I think even the record industry recognizes that appealing to the innate justice of its survival and profit is a nonstarter. That’s the only explanation I can think of for their campaigns in the past decade that have focused on the risk to young peoples’ moral character as a result of file-sharing. This is a pretty poor argument, of course: when the record industry spends half a century telling would-be censors that it is not in the business of safeguarding the morals of young listeners, it’s pretty rich for the same industry to turn around and announce that it is only suing and threatening kids to save them from a life of sin and degradation.
Music production is also in the sweet spot between movies and books when it comes to technological advances. It’s true that word processors, desktop publishing, and e-books have increasingly led to a credible notion of a truly independent author who does it all for herself, but the one-man music studio is a more advanced than the one-writer publishing house. Meanwhile, movies are still generally viewed as enormous collaborations requiring big, complex companies behind them to coordinate all the big, complex tasks that go into making a feature. There is a widespread sense that almost everything a record label does can be done by the musicians themselves, using the same equipment that the rest of us use to play Minesweeper and watch YouTube. The reality is that there are many musicians who can write or perform a song, but can’t arrange or edit or master or market or bookkeep that song, but it’s still pretty easy to imagine a world in which all the current record labels die, but recorded music continues to thrive.
Back at the beginning of the file-sharing wars, during the delirious 18 months during which Napster went from zero to 52 million users, much of the focus was on the novelty of getting music for free – but there was also a lot of buzz about getting some of that music at all. Prior to Napster, more than 80 percent of recorded music wasn’t for sale (except as uncatalogued, obscure used LPs). The record industry had always enjoyed both the savings from not having to warehouse and manage all those physical products, and the increased profits that arose from limiting choice. Napster, the original long tail marketplace, showed that audiences hungered for abundance of choice.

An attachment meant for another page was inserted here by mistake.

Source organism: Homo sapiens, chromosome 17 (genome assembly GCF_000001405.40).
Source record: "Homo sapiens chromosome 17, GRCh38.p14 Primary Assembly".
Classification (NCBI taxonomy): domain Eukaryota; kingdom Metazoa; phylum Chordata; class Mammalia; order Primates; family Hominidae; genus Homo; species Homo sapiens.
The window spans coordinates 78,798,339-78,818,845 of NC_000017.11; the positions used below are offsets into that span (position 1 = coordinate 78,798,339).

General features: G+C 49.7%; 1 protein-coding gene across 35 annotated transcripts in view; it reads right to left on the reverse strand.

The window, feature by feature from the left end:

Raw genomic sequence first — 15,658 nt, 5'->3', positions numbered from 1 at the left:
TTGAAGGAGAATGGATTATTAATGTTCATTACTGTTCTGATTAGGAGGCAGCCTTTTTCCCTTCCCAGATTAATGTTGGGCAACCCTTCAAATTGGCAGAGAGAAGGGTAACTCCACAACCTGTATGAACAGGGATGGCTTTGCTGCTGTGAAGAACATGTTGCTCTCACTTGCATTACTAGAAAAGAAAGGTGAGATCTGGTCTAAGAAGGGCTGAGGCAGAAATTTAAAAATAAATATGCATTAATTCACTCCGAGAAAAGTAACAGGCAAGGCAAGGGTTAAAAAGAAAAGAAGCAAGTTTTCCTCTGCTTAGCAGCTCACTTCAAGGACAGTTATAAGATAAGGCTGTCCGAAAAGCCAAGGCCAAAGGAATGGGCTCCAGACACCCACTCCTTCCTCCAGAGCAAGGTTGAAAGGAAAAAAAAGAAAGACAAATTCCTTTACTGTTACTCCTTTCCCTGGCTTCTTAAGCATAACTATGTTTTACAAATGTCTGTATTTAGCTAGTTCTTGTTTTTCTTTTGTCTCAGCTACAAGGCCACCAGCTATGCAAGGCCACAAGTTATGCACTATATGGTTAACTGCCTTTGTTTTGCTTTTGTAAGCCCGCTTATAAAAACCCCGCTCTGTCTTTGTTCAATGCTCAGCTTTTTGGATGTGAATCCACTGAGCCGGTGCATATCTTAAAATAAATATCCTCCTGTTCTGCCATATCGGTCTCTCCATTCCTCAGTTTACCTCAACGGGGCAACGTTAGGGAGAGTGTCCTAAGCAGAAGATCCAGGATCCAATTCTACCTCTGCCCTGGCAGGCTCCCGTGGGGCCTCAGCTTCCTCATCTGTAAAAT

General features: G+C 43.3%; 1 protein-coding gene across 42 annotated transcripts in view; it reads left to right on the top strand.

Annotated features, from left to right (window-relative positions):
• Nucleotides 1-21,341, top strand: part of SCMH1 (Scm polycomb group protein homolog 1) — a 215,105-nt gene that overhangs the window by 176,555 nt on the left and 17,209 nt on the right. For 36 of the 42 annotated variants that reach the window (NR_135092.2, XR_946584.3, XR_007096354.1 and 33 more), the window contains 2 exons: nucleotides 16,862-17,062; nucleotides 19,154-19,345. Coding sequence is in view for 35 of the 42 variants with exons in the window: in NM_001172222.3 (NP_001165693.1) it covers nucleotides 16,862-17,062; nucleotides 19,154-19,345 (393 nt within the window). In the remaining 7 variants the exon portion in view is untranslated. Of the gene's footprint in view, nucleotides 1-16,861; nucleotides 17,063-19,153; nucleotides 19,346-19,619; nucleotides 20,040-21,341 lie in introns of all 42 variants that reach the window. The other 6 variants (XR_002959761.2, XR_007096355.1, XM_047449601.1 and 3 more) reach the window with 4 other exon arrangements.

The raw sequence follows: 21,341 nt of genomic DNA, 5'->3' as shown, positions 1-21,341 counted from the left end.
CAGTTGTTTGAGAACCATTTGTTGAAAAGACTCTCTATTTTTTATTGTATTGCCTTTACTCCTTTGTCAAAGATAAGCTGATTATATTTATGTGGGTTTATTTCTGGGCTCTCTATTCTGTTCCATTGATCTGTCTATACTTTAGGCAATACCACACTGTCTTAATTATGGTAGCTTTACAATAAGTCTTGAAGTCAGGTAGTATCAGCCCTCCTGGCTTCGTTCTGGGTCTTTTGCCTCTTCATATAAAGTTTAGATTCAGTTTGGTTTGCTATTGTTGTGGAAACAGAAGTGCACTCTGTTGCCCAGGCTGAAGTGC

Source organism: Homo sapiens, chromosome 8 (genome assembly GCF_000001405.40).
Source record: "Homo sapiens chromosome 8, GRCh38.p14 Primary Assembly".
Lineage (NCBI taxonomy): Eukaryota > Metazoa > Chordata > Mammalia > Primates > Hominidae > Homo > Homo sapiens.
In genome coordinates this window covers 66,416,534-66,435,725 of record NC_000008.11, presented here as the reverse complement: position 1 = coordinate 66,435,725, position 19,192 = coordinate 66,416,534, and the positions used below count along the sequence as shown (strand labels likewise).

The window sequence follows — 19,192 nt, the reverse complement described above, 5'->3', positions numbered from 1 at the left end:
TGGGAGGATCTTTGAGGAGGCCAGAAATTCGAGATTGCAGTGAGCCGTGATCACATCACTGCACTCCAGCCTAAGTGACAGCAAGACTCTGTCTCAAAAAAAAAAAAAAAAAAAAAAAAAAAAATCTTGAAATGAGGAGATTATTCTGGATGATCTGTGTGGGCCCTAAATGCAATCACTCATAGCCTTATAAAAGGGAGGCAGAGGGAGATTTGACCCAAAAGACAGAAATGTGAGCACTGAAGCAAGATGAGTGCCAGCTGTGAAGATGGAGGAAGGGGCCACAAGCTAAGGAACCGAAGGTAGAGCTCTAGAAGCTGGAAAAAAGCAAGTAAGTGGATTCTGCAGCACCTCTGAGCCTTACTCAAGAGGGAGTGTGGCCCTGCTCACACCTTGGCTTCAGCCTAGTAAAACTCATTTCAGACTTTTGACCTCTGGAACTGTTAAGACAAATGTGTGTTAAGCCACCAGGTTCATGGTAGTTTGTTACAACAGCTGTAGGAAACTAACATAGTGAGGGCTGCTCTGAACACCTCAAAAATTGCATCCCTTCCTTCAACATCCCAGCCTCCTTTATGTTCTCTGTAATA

Twelve years later, abundance is the signal characteristic of all media. The media choices available to us are staggering in their variety and depth. As I write this in mid-2012, there’s an hour of new video appearing on YouTube every second. Video-on-demand services like Netflix present libraries that make the biggest Blockbuster store of yore seem like a single shelf at the back of the corner shop. Amazon’s self-publishing platform is attracting thousands of new books, from marginal titles of extreme specialist interest to algorithmically generated spam titles that repurpose Wikipedia entries and random scraped Internet text. There’s also plenty of fiction, some of which is brilliant and much of which is in the ‘‘90 percent of everything is shit’’ region predicted by Sturgeon’s Law. Curation is the watchword for the coming century: some process by which you are able to outsource some of the reviewing and ranking of all this material to communities, algorithms, or individuals.
But the accelerating growth of media in the online world means that no matter how carefully you choose your curators to ensure that you’re getting just enough media and not being overwhelmed, you will still end up overwhelmed. Everyone feels like there’s more media than they can handle coming in through the narrow, select channels they opted into, from Facebook and Twitter to a favorite blog or podcast. It’s not enough to choose one’s channels carefully; you also have to be able to skim what comes through those channels and make snap decisions about what you will experience in depth. Blog posts and quick YouTube clips are easy enough to glance at and decide whether they’re for you or not.
But novels and feature films are damned hard to ‘‘skim.’’ Figuring out whether you like a novel enough to read it through requires a substantial investment of time and attention. Deciding whether to watch a feature film, likewise.
A lot of music reveals itself well and quickly. Sign up for a predictive personal radio station like the ones provided by Last.fm, and you’ll find that it only takes a few bars’ worth of sound before you know whether you’re going to keep listening or hit the skip button.
What’s more, music is well-suited to multitasking, that characteristic survival activity of the 21st century. It’s not easy to read a novel while doing something else – notwithstanding the comedy cliché of a bookworm proceeding down a public road with his nose in a book – and movies also want you to switch off everything else while you watch them.
Music is much less jealous of your attention, perfectly comfortable with fading into the background. If you’re one of those people who works with music on all the time, you want your music to come out of your device like water coming out of a faucet. It’s natural that music that ‘‘feels free’’ fits right into our lives.